As anyone who's recently peeled his caboose off a hot vinyl seat
knows, winter is, as you say, over. And anyone who's driven up
to the Skyline Drive this summer knows that Hojo's, usually in
full swing by the end of July, looks suspiciously like a restaurant
that has served its last platter.
friend is an unhappy thought. If you're like Ace, you probably
count family meals at Hojo's among your fondest childhood memories.
When he was just a pup, nothing made lil' Ace happier than a "Frankfort,"
that square-bun grilled hot dog treat, and a bog scoop of one
of Hojo's 28 ice cream flavors.
the mere sight of an orange roof with turquoise trim is enough
to make my belly tingle. Yet as many patrons know, the last two
decades have been unkind to the once-ubiquitous franchise.
In the 1970s, this proud nation boasted more than 1000 Hojo's
eateries. Now, just a 10th of those wholesome, all - you - can
- fry establishments remain. Counting the Afton location, Virginia
has only six. Upon receiving your letter, Chilly, I could only
guess that the Afton Hojo's had become the latest casualty in
the downfall of a delicious dynasty.
the worst, I scaled the mountain, Ace pick-axe in tow, and peeked
into the darkened interior. The place was dead. No sign or smell
of those famous fried clams. Back at the desk at Ace headquarters
I made a call to Hojo's owner James "Phil" Dulaney and
solved the mystery. Last December, Dulaney explains, he closed
the restaurant for the winter, planing to re-open it by early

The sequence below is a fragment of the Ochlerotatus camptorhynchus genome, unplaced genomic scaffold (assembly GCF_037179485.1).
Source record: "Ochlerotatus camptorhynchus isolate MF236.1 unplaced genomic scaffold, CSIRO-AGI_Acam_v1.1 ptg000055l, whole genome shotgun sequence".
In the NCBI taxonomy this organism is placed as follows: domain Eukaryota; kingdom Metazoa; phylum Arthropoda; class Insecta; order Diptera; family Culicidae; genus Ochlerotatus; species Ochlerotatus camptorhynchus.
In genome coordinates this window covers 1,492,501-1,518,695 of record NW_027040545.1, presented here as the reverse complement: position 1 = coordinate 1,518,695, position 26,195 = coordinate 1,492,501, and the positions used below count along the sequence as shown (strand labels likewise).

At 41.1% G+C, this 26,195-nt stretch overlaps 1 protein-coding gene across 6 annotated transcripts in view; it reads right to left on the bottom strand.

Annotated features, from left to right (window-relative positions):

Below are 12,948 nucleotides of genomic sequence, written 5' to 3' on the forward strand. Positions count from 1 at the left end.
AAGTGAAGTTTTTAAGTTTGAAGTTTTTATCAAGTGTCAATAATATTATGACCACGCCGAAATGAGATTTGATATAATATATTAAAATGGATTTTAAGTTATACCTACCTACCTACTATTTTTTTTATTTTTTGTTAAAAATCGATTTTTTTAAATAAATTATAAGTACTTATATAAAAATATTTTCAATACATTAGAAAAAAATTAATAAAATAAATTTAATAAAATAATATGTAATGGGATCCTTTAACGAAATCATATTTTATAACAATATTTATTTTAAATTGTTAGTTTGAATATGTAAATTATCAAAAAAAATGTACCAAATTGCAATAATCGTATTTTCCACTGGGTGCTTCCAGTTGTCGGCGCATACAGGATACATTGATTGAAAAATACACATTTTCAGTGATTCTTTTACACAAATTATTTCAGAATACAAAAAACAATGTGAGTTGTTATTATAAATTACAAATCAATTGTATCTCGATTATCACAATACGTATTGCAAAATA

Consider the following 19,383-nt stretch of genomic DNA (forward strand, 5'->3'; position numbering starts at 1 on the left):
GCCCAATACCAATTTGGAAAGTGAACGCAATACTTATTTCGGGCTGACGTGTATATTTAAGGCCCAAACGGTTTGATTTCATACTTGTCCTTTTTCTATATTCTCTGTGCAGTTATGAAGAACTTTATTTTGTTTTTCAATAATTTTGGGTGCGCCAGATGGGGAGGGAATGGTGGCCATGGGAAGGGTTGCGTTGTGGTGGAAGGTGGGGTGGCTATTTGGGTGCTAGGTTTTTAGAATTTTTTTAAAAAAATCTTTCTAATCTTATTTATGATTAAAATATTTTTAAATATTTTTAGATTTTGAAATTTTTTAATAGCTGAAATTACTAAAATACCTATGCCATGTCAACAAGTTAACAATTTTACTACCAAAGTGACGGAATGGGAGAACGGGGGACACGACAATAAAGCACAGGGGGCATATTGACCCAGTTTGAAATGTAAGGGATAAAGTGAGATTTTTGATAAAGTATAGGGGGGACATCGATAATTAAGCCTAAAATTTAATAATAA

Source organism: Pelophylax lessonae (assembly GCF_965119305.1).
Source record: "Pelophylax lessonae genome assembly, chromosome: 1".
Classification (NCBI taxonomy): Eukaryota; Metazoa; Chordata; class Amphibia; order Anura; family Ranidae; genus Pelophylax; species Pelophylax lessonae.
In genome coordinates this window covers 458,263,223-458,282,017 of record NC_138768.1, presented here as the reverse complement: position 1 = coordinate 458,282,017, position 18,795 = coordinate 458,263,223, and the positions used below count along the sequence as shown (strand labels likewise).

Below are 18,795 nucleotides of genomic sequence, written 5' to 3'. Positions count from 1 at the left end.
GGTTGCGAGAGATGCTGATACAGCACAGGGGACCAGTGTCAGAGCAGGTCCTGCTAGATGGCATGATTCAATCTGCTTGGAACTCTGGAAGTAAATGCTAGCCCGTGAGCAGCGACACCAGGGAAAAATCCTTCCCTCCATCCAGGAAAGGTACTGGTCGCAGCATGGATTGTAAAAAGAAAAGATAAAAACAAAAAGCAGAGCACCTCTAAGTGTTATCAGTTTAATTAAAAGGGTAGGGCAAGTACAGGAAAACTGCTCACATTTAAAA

April. Yet when hiring time came around, a shortage of local workers
apparently forced Dulaney to keep Hojo's doors locked. Must be
the downside of Charlottesville's exceptionally
unemployment rate. Dulaney, who own a cluster of high-altitude
businesses--the Skyline Parkway Motel, the Afton Inn, and a steak-centric
restaurant called, um, Dulaney's, along with Hojo's--says he needs
100 workers to run the entire operation. Yet as of last week he
had just 75 employees on the payroll and was short one cook at
Dulaney's. When you're short-staffed at one restaurant, he says,
it's hard to justify opening up another one merely a stone's throw
don't fret, Cliff. Dulaney doesn't plan to let Hojo's-- which
has been on Afton since the 1940s-- go gently into that goof night.
Dulaney, who has a soft spot himself for Hojo's clam chowder and
chocolate milkshakes, predicts that the restaurant will be up
and running in the next few weeks. So while you can stop shivering,
Chilly, you still might have to wait a bit longer for those nostalgia-inducing